Adversaries of Yemen’s Huthi rebels say they will never negotiate in good faith. Others think they might, given the right mix of incentives. With a nationwide truce in place, diplomats should give the latter hypothesis a shot.
What’s new?A two-month truce and reconfiguration of executive powers in Yemen’s internationally recognized government represent an opportunity, if not for peace, then at least for negotiations aimed at achieving it. But getting to talks will require overcoming a barrier many see as insurmountable: dialogue with the Huthi rebels.
Why does it matter?The Huthis remain an enigma to many outsiders but are instrumental to a negotiated solution. They have given few signs of late that they will make compromises necessary to end the war, but efforts to engage them stand a better chance than further isolation of convincing them to do so.
What should be done?Diplomats will need both carrots and sticks to bring the Huthis in from the cold. International stakeholders should establish a working group to make overtures to Sanaa and prepare for inclusive Yemeni-Yemeni talks to chart a way out of the conflict.
A whirlwind of events has opened a small window of opportunity, if not for peace, then for a shift from violent competition to political negotiations in Yemen. This moment is a litmus test for two hypotheses about the Huthi rebels who have controlled Yemen’s capital, Sanaa, since 2014. The first, advanced by their rivals, holds that the group is an extremist organization in thrall to Iran that is incapable of engaging in good faith, let alone making the compromises needed to end the war. The second posits that the Huthis (aka Ansar Allah), presented with the right mix of incentives and a realistic peace proposal, will come to the table, even if only to give themselves a reprieve from fighting and economic privation. In any case, the fact is that the war will not end without the Huthis’ acquiescence. With a nationwide truce in place, diplomats should reach out to the Huthis, seeking their approval of an extended truce and their participation in inclusive intra-Yemeni talks aimed at bringing seven years of terrible conflict to a close.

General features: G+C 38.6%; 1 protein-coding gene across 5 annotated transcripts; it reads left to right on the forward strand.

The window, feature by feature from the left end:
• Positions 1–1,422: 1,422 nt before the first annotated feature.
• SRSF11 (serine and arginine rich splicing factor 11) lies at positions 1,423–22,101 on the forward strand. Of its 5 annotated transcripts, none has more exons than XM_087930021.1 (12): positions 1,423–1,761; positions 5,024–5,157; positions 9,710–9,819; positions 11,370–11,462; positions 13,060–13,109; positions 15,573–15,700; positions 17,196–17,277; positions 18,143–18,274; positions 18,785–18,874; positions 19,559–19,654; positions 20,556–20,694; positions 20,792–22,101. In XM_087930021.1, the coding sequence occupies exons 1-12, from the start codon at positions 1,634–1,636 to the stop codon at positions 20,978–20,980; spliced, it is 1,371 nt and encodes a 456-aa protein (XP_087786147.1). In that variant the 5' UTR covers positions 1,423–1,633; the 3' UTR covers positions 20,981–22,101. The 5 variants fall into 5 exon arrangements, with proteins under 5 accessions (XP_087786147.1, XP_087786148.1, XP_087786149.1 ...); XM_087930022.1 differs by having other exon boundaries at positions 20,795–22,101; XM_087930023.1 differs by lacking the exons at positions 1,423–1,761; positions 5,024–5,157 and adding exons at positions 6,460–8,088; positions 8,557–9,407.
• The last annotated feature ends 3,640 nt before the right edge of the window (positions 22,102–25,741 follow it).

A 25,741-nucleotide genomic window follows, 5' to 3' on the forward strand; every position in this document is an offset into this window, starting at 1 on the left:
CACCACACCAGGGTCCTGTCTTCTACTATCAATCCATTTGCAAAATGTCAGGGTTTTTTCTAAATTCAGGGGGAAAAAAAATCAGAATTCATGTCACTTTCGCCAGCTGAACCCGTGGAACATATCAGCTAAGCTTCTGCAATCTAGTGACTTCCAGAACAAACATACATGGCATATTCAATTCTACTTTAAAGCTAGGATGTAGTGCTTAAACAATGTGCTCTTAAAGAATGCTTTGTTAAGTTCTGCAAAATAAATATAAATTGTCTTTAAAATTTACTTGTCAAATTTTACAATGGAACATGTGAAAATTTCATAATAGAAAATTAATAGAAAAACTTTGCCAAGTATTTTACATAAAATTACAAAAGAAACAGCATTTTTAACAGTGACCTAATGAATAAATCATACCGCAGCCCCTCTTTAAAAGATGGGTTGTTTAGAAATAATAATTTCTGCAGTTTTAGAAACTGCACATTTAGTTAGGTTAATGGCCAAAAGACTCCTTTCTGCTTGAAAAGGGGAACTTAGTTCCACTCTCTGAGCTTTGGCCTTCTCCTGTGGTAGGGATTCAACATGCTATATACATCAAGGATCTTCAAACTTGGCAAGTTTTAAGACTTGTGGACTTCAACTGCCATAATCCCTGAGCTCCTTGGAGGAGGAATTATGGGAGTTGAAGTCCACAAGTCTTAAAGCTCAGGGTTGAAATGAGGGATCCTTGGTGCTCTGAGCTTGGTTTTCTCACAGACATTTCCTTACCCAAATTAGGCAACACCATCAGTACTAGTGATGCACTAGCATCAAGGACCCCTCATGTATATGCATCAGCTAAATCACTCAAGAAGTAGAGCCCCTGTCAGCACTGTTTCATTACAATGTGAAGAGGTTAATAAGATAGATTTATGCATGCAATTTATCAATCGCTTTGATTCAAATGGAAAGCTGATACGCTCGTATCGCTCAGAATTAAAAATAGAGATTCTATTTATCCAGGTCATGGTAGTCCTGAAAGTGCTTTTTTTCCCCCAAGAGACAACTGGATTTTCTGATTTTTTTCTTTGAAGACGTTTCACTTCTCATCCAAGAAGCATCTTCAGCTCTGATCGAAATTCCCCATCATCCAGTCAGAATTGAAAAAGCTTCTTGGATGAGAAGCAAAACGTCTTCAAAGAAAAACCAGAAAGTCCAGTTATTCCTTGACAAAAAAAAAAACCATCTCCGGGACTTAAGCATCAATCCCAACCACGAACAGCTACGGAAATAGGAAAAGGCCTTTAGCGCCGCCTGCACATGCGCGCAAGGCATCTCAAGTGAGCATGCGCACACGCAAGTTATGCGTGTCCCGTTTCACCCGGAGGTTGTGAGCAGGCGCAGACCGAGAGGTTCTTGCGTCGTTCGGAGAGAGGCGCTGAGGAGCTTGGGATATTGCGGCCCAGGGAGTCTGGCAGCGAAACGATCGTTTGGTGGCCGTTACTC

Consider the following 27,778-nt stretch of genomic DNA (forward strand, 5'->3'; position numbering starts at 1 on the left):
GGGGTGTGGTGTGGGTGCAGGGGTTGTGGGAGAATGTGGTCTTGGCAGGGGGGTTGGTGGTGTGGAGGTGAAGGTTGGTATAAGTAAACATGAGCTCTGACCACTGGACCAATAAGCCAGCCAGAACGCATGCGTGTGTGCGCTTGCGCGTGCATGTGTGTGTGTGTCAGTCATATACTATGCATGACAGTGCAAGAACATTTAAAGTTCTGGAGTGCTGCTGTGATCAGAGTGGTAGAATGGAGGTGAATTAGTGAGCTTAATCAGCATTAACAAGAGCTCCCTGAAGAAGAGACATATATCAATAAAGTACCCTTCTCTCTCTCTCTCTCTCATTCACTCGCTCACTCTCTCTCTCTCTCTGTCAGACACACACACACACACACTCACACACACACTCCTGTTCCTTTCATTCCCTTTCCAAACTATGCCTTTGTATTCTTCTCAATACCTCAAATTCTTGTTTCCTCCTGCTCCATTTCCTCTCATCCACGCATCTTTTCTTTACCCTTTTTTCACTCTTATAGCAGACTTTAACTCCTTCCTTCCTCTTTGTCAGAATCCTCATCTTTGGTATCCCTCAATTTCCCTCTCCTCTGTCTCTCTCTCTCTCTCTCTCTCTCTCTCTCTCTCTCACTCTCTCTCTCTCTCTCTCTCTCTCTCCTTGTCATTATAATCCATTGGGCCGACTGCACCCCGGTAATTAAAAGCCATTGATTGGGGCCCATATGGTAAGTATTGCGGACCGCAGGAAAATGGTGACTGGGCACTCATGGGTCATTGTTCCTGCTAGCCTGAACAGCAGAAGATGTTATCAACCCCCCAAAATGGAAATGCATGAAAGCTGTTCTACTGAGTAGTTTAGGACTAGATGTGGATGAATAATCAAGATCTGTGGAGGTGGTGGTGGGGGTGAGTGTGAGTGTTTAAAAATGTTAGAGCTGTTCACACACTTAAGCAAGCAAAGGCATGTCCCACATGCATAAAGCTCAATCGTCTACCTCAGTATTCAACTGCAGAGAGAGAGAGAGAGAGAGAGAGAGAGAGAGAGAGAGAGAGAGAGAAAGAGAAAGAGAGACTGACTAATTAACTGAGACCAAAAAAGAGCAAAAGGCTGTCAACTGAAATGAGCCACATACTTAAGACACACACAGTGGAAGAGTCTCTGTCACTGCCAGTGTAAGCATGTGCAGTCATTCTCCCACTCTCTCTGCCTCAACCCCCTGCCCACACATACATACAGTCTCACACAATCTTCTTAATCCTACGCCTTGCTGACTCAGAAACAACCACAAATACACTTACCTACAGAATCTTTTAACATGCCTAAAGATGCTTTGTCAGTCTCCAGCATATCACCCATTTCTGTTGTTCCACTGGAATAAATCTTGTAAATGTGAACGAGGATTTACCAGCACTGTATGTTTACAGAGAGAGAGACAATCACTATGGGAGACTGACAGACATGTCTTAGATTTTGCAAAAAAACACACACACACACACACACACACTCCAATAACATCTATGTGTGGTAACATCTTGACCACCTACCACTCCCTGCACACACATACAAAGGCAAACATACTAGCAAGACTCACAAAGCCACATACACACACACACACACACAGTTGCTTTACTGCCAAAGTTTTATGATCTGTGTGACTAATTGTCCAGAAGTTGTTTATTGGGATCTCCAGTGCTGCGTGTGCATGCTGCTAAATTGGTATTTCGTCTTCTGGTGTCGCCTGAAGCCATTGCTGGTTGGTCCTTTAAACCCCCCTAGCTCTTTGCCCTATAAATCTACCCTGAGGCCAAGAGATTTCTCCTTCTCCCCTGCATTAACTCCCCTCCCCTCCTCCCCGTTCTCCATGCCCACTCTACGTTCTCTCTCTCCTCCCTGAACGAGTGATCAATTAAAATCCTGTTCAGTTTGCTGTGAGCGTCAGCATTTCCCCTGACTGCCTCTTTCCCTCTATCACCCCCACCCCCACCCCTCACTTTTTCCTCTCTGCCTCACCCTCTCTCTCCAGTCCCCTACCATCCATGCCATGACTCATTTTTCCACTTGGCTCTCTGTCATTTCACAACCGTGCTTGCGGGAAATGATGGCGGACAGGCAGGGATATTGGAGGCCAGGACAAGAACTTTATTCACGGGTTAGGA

The UN announced it had mediated the truce on April 1 after shifts on the ground brought the military balance close to equilibrium for the first time in several years. Less than a week later, Saudi Arabia engineered the ouster of Yemen’s internationally recognized president, Abed Rabbo Mansour Hadi, who over the course of the conflict had turned from a deeply imperfect vessel of state legitimacy into an impediment to both prosecuting the war and finding pathways to peace. Hadi’s replacement, a presidential council consisting partly of prominent leaders involved in fighting the Huthis, along with political elites close to Riyadh and Abu Dhabi, presented the Huthis with both confirmation of Saudi influence over the government and a more credible negotiating counterpart, as the UN sought to translate the truce into dialogue about ending the war. Days after the council’s appointment, the UN envoy, Hans Grundberg, traveled to Sanaa in an effort to extend the truce and lay the groundwork for political negotiations.
Earlier in 2022, the Huthis had made headlines by claiming responsibility for missile and drone attacks on the United Arab Emirates in response to gains made by UAE-backed anti-Huthi forces on the battlefield. The strikes were a reminder that, after more than 100,000 deaths, the war remains a threat both to millions of lives inside Yemen and to the Gulf region’s stability. They also reignited a debate over the nature of the Huthi movement. The Huthis’ rivals say they are a theocratic Iranian proxy that rules through fear and harbors expansionist ambitions. The Huthis paint themselves as revolutionaries and plucky underdogs in a Saudi-led war of aggression. They claim that they have been sincere in their efforts to end the war and have clearly stated their terms, but that until now their adversaries’ counter-proposals have been unrealistic.
Neither narrative provides a full picture of the Huthis or life in areas they control. The Huthis tell a story of a revolution with democratic intent thwarted by Saudi-led airstrikes and siege warfare. But the Yemen war is a civil war first and foremost. The Huthis neglect to mention that many Yemenis are not on their side and that those fighting them on the ground are resisting their rule rather than acting as guns for hire. For their part, the Huthis’ rivals say the group is hellbent on installing a caste-based theocratic order, pointing to Huthi attacks on populated areas and police state tactics as examples of their extremism. But they downplay the war’s human toll in Huthi-controlled areas and local leaders’ excesses in areas under the government’s nominal sway. Their backers, Saudi Arabia and the UAE, focus on Huthi cross-border attacks, demanding that the US assist them in ending the Huthi (and, they say, Iranian) threat to the Gulf security. But they seek impunity for the carnage their own bombardment has caused.